There used to be an adage in Australian business that you never bought something from Kerry Packer because he would have grabbed all the value — just ask Alan Bond. And you can say the same about James Packer, certainly in TV, but not in casinos, where the vendors saw him coming.
So what can we saw about Rupert Murdoch and his current sales campaign? Is it a case of caveat emptor, or a case of avoid at all cost the shares in new News Corp? Be a cashed-up schmuck and say, “sure, Mr Murdoch, great idea, great company, great future”? Or look at what he is selling and what he is keeping in the other half of News and ask why? The new News Corp has negligible growth prospects (and yet there he was arguing that the company would be a “growth stock”!). The half with the growth prospects is 21st Century Fox. So where do you think all the hard-headed fund managers want to be?
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In the words of a Sydney fund manager at lunch this week, “Rupert Murdoch — we don’t have any News Corp shares, never have. I regard him as a ‘sovereign risk'”. In other words, lay down and avoid the new News Corp shares at all cost, despite the strenuous attempts to sell the future of the new News Corp in New York last week and in Sydney yesterday. The briefings are ahead of the vote next Tuesday night, our time, in New York, at which the holders of the 330 million or so voting shares in the company will decide on the split.
The vote is a forgone conclusion — not because the Murdoch clan controls the company with 39% of the voting shares, but because big fund managers in the US want to be shot of the under-performing analogue print assets (and the weak Australian pay TV and internet assets as well) and invest in the content business in 21st Century Fox — film, TV distribution and content, cable TV in the US, Asia, UK and Europe.
“Is it a case of caveat emptor, or a case of avoid at all cost the shares in new News Corp? Be a cashed-up schmuck and say, ‘sure, Mr Murdoch, great idea, great company, great future’?”
That’s the brutal reality of the split and underlines the futility of the sales pitch to investors to keep their holdings in new News Corp and not dump them into the market and reinvest in 21st Century Fox. It’s also why there will be a half-a-billion-dollar share buyback to support the shares in the months after the split on June 28 (to be financed by bank debt, not the company’s $US2.6 billion cash pile, because it is more tax-effective to do so).
Murdoch has succeeded when he has started a business from scratch, or taken one that has promise and thrown money at it — BSkyB in the UK, Sky Italia, 21st Century Fox, Fox TV and Fox Network News and Star are prime examples, but they are not in the new News Corp. They are in 21st Century Fox. His newspaper and internet dealings have been costly failures or lessons he never learns. MySpace (and the $US4 billion or more in the tech boom before 2001), and the purchase of Dow Jones, which is now worth a third of the $US5.7 billion he paid for it in 2007. Then there was the small, failed experiment of The Daily last year — $US20 million or so, but it did confirm that Murdoch et al struggle with the internet-based news model, which is supposed to be the saviour for the new News Corp papers around the world (it is helping The Wall Street Journal, it has to be pointed out).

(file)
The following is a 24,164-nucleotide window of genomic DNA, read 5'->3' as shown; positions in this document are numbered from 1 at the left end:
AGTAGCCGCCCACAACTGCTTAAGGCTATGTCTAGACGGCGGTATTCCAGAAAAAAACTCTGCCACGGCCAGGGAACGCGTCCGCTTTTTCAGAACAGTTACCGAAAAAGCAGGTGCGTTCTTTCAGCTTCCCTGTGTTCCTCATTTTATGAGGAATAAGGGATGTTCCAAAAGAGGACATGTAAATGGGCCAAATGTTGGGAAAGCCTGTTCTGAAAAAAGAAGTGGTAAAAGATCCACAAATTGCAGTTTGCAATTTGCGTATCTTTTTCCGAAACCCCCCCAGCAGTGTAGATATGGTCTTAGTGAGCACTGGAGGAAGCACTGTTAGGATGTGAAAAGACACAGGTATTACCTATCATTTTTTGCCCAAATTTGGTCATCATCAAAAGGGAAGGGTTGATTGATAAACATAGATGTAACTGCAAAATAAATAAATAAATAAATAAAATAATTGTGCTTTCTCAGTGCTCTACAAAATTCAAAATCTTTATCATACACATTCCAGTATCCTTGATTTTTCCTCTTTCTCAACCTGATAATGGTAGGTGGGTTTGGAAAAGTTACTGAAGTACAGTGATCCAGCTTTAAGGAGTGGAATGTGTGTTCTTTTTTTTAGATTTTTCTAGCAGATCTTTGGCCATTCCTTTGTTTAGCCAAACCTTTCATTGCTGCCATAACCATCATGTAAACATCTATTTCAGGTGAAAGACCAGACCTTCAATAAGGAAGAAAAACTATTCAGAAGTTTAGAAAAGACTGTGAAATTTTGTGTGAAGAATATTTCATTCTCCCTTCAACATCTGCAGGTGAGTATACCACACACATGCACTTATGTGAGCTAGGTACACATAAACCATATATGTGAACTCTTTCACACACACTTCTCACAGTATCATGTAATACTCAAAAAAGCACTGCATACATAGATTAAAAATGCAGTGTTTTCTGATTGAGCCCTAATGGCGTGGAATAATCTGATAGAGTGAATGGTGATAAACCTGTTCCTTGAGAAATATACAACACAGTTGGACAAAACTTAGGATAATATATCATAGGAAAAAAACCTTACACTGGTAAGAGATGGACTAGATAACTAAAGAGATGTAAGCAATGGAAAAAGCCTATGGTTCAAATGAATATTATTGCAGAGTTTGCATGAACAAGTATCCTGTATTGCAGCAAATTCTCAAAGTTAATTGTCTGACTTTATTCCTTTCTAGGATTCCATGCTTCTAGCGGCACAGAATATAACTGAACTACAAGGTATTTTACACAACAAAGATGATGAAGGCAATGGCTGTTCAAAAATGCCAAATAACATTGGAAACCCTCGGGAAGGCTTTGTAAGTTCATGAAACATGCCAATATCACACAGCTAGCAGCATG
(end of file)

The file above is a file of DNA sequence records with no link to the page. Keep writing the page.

From what has appeared in the media this morning (especially The AFR and The Australian), it was a second presentation in a week (after New York) to shed light on the financial details needed to value the company. That’s because the basic financials are weak — falling revenues with ad and sales revenues weak and costs high. Foxtel is stuck in a high-debt, low-growth rut, as is Fox Sports Australia. The internet businesses have some growth potential, but nowhere near enough to offset the continuing slide in newspapers and the weakness in book publishing.
Take this effort in the business pages of The Australian this morning. Incredibly this tosh is behind the paper’s paywall, but here’s a taste:
“Rupert Murdoch’s reborn News Corporation will inherit the ‘Murdochian momentum’ that made the original company such a success story, the executive who will lead the new News Corp has told key investors in a detailed briefing ahead of its launch this month.
“Robert Thomson, a close confidant of Mr Murdoch who has been chosen by the News Corporation chairman as the new company’s chief executive when it launches on June 28, acknowledged the challenges for the company, particularly in its newspaper divisions, but also said ‘the new News will inherit that sensibility and will strive to build longer-term success’.”
And not an acknowledgement anywhere this morning that the Australian, UK and US papers have been written down in value by $US7 billion (is that what that “Murdochian momentum” is?) since 2008 — including a minimum of $US1.2 billion in Australia (taking it to well over $US3.2 billion in two years). Thomson’s comments sounded, in print, like a long speech at the recent Chinese Parliament.
It is a case of ‘Trust me, I’m Rupert Murdoch”. And then there’s “the poison pill” the new company has adopted to prevent a stock market raid. It will be in place for at least a year and will enable the board to issue more shares at a very cheap price if someone raids the company and grabs a 15% or larger stake (as US cable TV magnate, John Malone did the parent back in 2004-5).